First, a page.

Rigorous
Volume Two, Issue 1



C. Patrice Ares-Christian


Hibakujumuko, or Hibaku Grandmothers

Did you know some trees survived
the atomic bombs in Hiroshima?
Hibaku trees, bombed, survived trees.
More than one hundred grandmothers
saw day turn to white, to black,
to ash and shadow and wail.
Limbs disintegrated, tree-bodies unwhole.
Retreating into roots, into Gaia,
unable to not hear screams and silences,
more than one hundred grandmothers slept
wept
gathered into themselves.
Slowly, grandmothers emerged, hibaku,
casting off the dead things
regrowing the missing things.
Some growing around what they had lost
            keeping their scars to mourn, to love.
The hibaku grandmother trees returned to us.
If you are quiet, they will tell you
the absences caused by man’s inhumanity
and their own survival songs.




Emancipation Oak
Hampton, Virginia

Back in the day, honey,
times were hard for black folks.
            Of course, you know that.
Seems to me, for every happy day, there were a hundred sad ones.
On those days, the weather would be sunny and warm,
birds would come visit and sing their songs to me.
            I’d chime in with the ones that I knew,
            music emanating from my leaves.
My arms would wave as I danced.
            I could get down, sho’nuff!

But then those nights would come, chile,
and with them, many terrors.
Slaves would always find me on their freedom journeys.
That patch of moss right there—
            You see it? Right there on my left-hand side—
they’d touch that to find their way.
Some would stop to say a prayer before heading on.
            A few would thank me for pointing to the right direction.
            And that was all I saw or heard of them.

Occasionally, though, some of those black folks weren’t so lucky.
            On those nights, they would leap into my arms
            and climb as high as they could go.
                        The slave masters or overseers were never far behind.
Oh, I’d do my best to hide them.
We’d be so quiet, and they’d try not to breathe too loud.
As they whispered their prayers, I’d pray, too.

            Lawd, all the prayers I’ve prayed for human souls.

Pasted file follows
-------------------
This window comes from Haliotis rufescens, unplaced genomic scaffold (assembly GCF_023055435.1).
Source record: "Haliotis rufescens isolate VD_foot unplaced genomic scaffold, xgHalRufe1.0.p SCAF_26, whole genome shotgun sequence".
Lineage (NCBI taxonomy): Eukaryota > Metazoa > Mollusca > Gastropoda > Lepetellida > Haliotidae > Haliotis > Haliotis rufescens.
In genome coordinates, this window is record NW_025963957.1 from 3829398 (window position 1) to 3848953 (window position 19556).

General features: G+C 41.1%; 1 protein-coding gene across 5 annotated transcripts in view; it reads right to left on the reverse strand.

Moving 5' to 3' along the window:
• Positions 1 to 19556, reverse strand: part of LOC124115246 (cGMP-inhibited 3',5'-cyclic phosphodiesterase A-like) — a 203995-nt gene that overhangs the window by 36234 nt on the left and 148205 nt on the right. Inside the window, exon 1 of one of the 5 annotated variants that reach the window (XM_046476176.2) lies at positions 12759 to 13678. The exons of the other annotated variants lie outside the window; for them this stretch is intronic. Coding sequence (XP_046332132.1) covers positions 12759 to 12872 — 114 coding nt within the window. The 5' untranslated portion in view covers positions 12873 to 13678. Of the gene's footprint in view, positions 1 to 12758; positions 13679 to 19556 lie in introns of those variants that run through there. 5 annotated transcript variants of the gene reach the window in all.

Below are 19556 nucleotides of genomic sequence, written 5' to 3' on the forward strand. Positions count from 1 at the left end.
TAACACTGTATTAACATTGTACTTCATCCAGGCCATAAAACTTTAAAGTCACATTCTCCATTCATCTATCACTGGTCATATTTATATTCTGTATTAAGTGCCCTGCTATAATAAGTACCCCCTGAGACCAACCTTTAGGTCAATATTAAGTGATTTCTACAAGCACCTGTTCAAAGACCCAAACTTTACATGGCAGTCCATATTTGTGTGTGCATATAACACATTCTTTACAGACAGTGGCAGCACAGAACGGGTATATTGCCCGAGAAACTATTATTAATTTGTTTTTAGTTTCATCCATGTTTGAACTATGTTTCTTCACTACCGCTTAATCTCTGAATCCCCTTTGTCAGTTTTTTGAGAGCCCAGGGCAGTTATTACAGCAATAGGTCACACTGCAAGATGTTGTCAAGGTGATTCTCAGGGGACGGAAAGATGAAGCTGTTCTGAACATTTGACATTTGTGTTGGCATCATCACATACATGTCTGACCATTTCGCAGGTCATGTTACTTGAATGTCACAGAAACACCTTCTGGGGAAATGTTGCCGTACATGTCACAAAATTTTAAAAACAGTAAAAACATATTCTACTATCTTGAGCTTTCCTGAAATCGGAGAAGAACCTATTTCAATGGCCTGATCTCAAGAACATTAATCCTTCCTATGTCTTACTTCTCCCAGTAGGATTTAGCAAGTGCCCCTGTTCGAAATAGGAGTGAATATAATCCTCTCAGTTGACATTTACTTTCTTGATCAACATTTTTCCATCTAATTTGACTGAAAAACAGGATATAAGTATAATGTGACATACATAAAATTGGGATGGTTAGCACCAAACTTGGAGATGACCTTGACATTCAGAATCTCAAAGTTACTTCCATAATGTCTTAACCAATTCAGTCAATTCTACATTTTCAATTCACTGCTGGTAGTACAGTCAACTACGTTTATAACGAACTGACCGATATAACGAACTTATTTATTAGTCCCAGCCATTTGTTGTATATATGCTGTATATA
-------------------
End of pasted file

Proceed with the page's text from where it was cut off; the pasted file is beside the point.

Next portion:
Every now and then, the hunters would pass on by,
            another slave safe                   for the moment.
But more often than not, those dogs would sniff out the scent.
            My heart broke every time.
They’d yank him, or her, or them, out of my arms.
            I’d try to hang on, desperately grasping at shirts or skirts,
but that burlap cloth would tear in my fingers,
and as they were carried off into the darkness,
            I’d be left with only the threads of their clothing,
            and the sounds of my pleas to God for mercy echoing in the silence.

I know this is rough to hear, baby,
but it’s been so long since I had someone to talk to—
someone who wanted to listen.

As bad as those nights were, the worst were those times
when slaves were brought to me unwillingly.
There was no hope, then, and I swear,
I forgot what happiness was.
At those times, the bird songs of those tranquil mornings would echo
hauntingly in my mind,
sending shivers up my trunk.

The light of their torches threw shadows on their faces.
I’d see the hardness of the masters,
their eyes gleaming in the firelight.
I’d see the fear,
gaunt terror etched in the lines of the captives’ faces
and piercing their families’ bloodshot eyes.
Those who weren’t afraid were numb,
resigned to their fate.
A few seemed defiant—
those were the ones who tried to fight to the end
            those were the ones who got it worse than the rest.

When the stump was kicked out from under their feet
and their bodies shook as life was forced out,
the women and children would weep and cry out,
yelling last words and “I love you”
to those already gone deaf with dying.
            Seemed like no one could ever hear my screaming and wailing.

My arms never felt so heavy as when a human was hanging from them.
            I felt it—
            every time.
            They called them “strange fruit.”
That rope that choked the life out of them
burned like fire around my branches.
Oh, how I wanted my suffering to end.
            I was the accomplice to too many murders.

I yearned for death,
but trees don’t just die.
            The blessing, and the curse, is near immortality.




Tonight I drank wine
and meditated with Li Bai.
We swayed and allowed sounds
to come to us, to pass through us
As we considered the Tao,
like water, which abides everywhere
and is in everything,
and is strong and hard,
and is soft and flowing.
Leaning, we finished another bottle